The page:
On September 26, 1933, even while "Machine-Gun" Kelly was being captured, ten convicts broke out of the Indiana State Prison at Michigan City, using guns smuggled to them by a recent parolee, and began a Midwestern crime spree that soon had the entire country's attention.
The weapons for the Michigan City breakout were supplied by a thirty-year-old Hoosier named John Herbert Dillinger, who had been released from Michigan City four months previously, after having served nine years for a bungled holdup in 1924. It was this stiff sentence for a first offense, many believed, that turned Johnnie Dillinger from a restless but likable farm boy into a hardened professional criminal.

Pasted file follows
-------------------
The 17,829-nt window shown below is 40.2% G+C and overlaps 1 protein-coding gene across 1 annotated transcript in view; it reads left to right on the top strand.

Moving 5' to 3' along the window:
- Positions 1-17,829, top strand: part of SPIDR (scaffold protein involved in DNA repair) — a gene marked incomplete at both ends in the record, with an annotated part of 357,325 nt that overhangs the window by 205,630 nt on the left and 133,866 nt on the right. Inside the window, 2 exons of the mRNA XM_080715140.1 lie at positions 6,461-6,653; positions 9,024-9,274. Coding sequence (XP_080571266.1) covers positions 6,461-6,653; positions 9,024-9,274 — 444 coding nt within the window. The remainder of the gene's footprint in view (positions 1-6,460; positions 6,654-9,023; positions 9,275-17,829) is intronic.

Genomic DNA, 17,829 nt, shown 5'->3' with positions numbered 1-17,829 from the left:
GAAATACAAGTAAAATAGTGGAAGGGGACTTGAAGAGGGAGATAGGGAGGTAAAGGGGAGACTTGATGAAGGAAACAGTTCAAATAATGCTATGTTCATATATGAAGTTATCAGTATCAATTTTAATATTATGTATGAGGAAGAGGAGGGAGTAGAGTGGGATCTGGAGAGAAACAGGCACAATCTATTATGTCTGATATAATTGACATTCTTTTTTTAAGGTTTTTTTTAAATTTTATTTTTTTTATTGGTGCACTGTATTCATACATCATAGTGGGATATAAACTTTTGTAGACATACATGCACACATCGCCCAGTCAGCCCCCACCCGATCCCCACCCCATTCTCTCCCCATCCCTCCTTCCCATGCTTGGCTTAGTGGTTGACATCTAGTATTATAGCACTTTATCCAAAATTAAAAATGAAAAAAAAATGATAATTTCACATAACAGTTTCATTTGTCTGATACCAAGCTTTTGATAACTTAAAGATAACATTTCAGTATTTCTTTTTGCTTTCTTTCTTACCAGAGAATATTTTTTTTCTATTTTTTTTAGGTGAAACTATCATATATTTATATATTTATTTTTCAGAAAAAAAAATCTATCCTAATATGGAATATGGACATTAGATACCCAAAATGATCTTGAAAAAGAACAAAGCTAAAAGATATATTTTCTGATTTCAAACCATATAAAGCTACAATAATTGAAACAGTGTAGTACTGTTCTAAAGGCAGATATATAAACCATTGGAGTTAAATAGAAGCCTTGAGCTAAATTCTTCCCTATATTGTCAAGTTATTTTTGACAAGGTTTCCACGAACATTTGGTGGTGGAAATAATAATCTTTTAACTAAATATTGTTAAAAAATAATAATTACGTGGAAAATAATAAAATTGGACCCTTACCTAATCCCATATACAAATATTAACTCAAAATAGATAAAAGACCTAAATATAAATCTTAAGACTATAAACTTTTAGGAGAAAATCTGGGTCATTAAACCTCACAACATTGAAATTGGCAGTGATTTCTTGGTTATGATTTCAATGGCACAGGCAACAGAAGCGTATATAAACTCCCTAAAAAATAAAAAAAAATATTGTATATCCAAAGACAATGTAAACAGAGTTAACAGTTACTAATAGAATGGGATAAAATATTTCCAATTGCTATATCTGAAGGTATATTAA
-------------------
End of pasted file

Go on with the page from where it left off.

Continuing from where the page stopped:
True or not, over the next fourteen months, Dillinger and the FBI would make one another famous--or maybe infamous. Dillinger humiliated his pursuers all the way to the Biograph, jeopardized Hoover's job and cost Melvin Purvis his. Dillinger's spectacular robberies, jailbreaks, gun battles, elusiveness, and impudence provided Americans with an exhilarating game of cops 'n' robbers and made J. Edgar Hoover a household name, creating a legend of the FBI. The Justice Department did the same for Dillinger, who demonstrated that if Crime Does Not Pay, it can still be a shortcut to immortality.
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